SCHOOL DEVELOPMENT

Our aim is to increase the capacity of schools to meet the needs of the communities that they serve.


All the schools surrounding our project sites are severely resource limited with classes that are over-crowded and lacking educational materials.  Our projects therefore focus on:

·  School building and refurbishment to create improved learning environments;
·  Resource provision of educational materials needed to enhance lessons;
·  Teacher assistance to help teachers plan and run lessons more effectively.

All programmes are operated in agreement with the school in question, and with approval from relevant educational boards. 


GWERU, ZIMBABWE


Mkoba 4 Primary School is a Government run school providing education for approximately 2200 students.  The school has 62 qualified teachers, and 45 student teachers.   Due to the high number of students, there is a critical shortage of classrooms and resources such as textbooks and teaching aids. To deal with the large number of students the school authorities introduced “hot seating” where each student attends either a morning or afternoon class, which negatively impacts on student / teacher interaction.  The school is in need for additional classrooms and resources.

Particular support is provided to assist with the school's special needs classes.  The school currently has one qualified teacher for a class of 24 children, aged 9-14 years, with a variety of learning disabilities.  These classes aim to provide more individual attention to these children, offering additional help to achieve the standards required for national educational assessment.  Manpower and resources are also provided to help the school engage with the nationally required PLAP (Performance Lag Address Programme) assessment across the school.  This process identifies children who are experiencing challenges acquiring acceptable competency skills in English and Maths, so that additional help can be targeted towards those children. 

2010:  A volunteer programme launched to attract individuals from around the world to assist the staff at the school.
2011:  Drilling of a borehole and installation of a water tank.  Provision of a computer to assist lessons.
2012:  Desks made for special needs class, textbooks and exercise books, sports equipment, computers and stationery provided.
2013:  18 students in the special needs class able to return to mainstream classes as a result of their improvement over the past year.
2014:  14 students in the special needs class able to return to mainstream classes as a result of their improvement over the past year.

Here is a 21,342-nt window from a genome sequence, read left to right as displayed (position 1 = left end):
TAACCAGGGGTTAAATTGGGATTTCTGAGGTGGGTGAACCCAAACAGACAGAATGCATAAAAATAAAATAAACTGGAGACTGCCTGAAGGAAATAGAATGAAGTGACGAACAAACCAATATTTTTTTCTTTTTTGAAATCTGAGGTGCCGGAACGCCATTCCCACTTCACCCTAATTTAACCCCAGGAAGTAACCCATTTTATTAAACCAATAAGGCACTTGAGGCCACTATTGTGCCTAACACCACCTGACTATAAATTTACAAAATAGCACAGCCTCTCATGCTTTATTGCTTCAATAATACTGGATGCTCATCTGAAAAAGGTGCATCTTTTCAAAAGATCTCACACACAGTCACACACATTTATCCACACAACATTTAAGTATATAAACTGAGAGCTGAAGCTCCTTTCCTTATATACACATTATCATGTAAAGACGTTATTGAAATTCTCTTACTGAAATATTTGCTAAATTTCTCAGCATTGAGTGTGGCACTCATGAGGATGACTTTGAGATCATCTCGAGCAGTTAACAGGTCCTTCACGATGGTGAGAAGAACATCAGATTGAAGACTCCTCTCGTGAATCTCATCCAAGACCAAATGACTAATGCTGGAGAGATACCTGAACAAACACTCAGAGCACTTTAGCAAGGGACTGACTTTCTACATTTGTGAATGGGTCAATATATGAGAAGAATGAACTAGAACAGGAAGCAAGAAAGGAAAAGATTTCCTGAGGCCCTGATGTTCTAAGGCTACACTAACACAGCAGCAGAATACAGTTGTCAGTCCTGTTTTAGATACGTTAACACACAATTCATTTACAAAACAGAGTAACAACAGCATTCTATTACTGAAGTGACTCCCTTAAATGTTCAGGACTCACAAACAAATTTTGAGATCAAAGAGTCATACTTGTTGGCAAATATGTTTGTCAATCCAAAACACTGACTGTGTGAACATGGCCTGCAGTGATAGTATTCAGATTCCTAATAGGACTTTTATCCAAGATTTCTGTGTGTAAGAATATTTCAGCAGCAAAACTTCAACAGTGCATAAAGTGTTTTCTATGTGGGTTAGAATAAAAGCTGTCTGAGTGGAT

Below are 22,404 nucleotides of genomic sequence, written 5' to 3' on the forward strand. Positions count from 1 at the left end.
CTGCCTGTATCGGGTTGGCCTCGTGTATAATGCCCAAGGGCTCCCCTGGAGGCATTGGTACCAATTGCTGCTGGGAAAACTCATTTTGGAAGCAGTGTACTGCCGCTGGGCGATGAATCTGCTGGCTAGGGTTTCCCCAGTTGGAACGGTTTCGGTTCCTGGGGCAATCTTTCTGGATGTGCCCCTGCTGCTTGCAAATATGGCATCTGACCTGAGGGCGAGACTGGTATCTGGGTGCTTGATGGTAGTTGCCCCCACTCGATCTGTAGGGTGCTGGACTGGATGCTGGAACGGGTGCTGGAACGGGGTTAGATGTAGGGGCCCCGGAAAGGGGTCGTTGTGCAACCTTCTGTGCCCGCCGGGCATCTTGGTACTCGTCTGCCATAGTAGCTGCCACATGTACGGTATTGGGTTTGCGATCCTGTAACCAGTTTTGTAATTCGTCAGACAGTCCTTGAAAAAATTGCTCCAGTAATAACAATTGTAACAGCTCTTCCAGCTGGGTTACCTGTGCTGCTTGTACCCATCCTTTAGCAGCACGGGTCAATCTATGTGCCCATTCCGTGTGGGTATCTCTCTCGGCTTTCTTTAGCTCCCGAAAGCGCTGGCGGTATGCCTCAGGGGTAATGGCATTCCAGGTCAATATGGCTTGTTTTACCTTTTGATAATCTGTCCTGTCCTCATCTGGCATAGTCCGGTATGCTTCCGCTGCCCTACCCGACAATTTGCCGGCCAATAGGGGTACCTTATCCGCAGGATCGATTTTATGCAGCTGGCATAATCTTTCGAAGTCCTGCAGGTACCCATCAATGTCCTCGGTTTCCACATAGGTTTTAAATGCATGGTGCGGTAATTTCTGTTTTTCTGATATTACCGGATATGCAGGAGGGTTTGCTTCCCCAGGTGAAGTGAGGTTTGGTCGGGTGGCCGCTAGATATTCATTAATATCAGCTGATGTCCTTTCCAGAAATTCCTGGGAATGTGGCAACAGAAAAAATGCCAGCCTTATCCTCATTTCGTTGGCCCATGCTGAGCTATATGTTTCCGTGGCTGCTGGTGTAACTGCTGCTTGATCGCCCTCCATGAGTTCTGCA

2015:  Project volunteers devoted over 1,100 hours to assisting the special needs teacher in the classroom during 2015.  As a result of the extra help the 2015 class of 21 children received, 14 of them are able to re-join mainstream education in 2016.
2016:  Agreement for ALERT/AP to implement AEC Book and Maths Clubs to further assist in improving literacy and numeracy competency in children attending this school.


Mudavanhu School for the Disabled specialises in providing essential life skills and education for children with mild to moderate mental disability.  The school currently has 24 children and 8 full-time members of staff.  Some children are boarded at the school, some at a hostel a little distance from the school, and some are day students.  The school provides life skills classes in self-care (e.g. toileting, feeding, self-hygiene, name recognition) and managing a home (e.g. laundry, cooking, hygiene, safety), as well as education in literacy, maths, science, computing, sports, and vocational projects (e.g. gardening, sewing, arts & crafts).  All lessons are designed to meet the national curriculum where possible, but mainly to facilitate coordination, movement, cognition, and give children the skills and coping mechanisms to integrate into mainstream society, where possible.  Children are assessed and streamed into levels in accordance with ability rather than chronological age.

The individual demands of students can be very high (especially at level 1), and available resources are scarce, expensive, and not always optimal for delivering the skills necessary for this school to meet its aims easily and optimally.  The school achieves some self-generated revenue through the selling of crafts made by the children as part of their facilitated education.

2012:  A volunteer programme launched to attract individuals from around the world to assist the staff at the school.